Romanian playwrights are taking an unflinchingly look at their country with targets matching those of their British counterparts
The work staged this month at an international theatre festival in Sibiu, the former capital of Transylvania, proved a fascinating counterpoint to Nigel Farage’s recent remarks about having Romanians for neighbours. One of the country’s leading directors and writers, Gianina Crbunariu, was represented by her documentary drama about Securitate persecution, Tipografic Majuscul, and a new fast-paced satire, Solitaritate. The latter showed just how angry Romanians themselves can be in attacking their own country and how each target of the play (crooked politicians taking more than their fair share from the national purse, middle-class couples ill-treating their maids, populist politicians cashing in on racist sentiments) all had British parallels. If you altered a few local references, you could put this on at the National as a state-of-England play (and I sort of hope someone does).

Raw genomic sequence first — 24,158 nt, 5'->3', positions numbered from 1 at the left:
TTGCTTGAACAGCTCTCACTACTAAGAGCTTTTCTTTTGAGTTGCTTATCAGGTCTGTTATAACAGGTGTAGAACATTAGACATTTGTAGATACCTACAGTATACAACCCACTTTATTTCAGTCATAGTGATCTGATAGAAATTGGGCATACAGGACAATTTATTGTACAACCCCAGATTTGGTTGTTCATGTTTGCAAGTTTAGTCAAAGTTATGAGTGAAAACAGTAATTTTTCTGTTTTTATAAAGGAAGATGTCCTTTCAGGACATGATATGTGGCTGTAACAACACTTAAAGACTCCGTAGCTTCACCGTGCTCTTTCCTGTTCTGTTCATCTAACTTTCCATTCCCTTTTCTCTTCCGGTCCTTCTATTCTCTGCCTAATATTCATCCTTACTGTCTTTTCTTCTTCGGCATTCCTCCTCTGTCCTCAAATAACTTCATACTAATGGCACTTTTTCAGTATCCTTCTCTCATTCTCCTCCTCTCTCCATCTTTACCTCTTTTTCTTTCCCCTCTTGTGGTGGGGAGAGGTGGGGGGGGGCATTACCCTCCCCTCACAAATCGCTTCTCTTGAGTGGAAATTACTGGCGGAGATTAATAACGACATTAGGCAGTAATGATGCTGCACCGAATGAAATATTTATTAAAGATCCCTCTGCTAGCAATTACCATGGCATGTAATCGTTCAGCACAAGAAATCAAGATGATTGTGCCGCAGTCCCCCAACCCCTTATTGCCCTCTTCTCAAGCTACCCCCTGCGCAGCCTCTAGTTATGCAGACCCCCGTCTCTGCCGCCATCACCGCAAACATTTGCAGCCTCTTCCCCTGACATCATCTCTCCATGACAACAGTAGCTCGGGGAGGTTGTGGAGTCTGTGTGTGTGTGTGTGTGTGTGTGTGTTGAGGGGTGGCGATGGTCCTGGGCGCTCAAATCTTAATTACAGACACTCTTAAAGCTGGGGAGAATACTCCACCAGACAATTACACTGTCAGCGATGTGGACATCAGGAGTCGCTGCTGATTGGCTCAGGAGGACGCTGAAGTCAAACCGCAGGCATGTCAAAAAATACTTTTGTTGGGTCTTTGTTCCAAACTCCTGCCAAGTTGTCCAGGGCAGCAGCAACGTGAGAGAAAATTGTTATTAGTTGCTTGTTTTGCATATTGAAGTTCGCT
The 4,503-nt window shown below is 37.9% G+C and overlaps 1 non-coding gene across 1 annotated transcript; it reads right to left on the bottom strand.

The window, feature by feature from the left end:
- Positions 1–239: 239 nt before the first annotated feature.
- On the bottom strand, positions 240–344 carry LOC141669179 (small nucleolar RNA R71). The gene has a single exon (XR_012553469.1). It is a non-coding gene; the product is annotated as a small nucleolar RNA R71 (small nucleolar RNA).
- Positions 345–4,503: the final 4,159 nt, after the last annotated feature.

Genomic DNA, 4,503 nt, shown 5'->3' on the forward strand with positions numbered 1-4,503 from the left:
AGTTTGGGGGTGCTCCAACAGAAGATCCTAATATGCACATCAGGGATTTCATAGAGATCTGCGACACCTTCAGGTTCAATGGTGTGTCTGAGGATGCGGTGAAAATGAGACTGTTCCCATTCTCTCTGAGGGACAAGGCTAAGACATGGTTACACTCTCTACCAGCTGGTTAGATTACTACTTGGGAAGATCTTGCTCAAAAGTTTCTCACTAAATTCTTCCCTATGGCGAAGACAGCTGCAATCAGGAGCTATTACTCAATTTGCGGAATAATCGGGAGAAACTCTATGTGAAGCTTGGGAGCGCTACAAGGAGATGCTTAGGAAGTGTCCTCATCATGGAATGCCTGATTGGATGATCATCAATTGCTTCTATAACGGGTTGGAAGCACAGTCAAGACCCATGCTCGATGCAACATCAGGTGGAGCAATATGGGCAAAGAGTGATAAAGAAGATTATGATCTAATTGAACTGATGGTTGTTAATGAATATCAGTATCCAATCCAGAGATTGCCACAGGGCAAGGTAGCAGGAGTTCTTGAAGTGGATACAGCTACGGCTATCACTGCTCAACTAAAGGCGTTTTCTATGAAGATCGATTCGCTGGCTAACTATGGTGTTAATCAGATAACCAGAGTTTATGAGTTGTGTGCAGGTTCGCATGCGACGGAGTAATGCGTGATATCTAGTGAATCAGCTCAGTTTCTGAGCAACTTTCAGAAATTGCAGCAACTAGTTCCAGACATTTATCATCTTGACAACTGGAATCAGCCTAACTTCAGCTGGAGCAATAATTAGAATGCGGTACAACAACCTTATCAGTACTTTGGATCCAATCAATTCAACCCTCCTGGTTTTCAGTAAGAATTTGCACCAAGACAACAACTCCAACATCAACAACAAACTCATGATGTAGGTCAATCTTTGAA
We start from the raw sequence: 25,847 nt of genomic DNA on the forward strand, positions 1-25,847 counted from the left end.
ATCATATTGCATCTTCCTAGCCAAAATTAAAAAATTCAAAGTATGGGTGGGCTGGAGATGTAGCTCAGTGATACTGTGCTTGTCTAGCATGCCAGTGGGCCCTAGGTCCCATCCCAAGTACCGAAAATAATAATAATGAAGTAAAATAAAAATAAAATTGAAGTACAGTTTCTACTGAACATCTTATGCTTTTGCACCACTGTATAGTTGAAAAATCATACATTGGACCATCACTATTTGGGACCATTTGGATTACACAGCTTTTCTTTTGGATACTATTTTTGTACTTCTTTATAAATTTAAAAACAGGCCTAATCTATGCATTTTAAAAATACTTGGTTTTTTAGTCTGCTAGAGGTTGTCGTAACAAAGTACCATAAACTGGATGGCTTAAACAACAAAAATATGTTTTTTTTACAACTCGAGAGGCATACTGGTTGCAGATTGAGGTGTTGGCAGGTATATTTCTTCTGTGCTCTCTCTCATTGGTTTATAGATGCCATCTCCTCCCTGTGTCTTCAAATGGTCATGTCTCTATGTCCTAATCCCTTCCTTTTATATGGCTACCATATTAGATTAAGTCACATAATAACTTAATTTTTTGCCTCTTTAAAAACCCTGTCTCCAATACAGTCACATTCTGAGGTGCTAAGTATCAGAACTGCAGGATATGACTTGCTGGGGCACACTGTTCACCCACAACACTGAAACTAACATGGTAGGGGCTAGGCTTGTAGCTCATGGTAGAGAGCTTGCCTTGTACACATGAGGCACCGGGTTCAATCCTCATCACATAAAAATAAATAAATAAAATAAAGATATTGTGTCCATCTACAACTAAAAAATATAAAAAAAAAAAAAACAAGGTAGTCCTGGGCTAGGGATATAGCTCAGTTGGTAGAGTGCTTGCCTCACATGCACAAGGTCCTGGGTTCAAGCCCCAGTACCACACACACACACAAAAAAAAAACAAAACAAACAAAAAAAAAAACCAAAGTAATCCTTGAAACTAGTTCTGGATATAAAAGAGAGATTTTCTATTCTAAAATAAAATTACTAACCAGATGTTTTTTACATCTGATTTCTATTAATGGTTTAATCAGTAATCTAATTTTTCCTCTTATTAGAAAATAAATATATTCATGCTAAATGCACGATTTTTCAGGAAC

Dreaming Romania, a student piece also being shown as part of the main festival the lack of a distinction between an international director and a student company felt truly revolutionary offered a similarly angry critique of everything from the futility of protesting to the anarchy of social service provision. Although, performed without surtitles, the most exciting thing for the non-Romanian speaker was the semi-improvised, almost chaotic way the performers jostled for attention and talked over one another in a way that doesn’t happen enough in theatre.
Source: The Guardian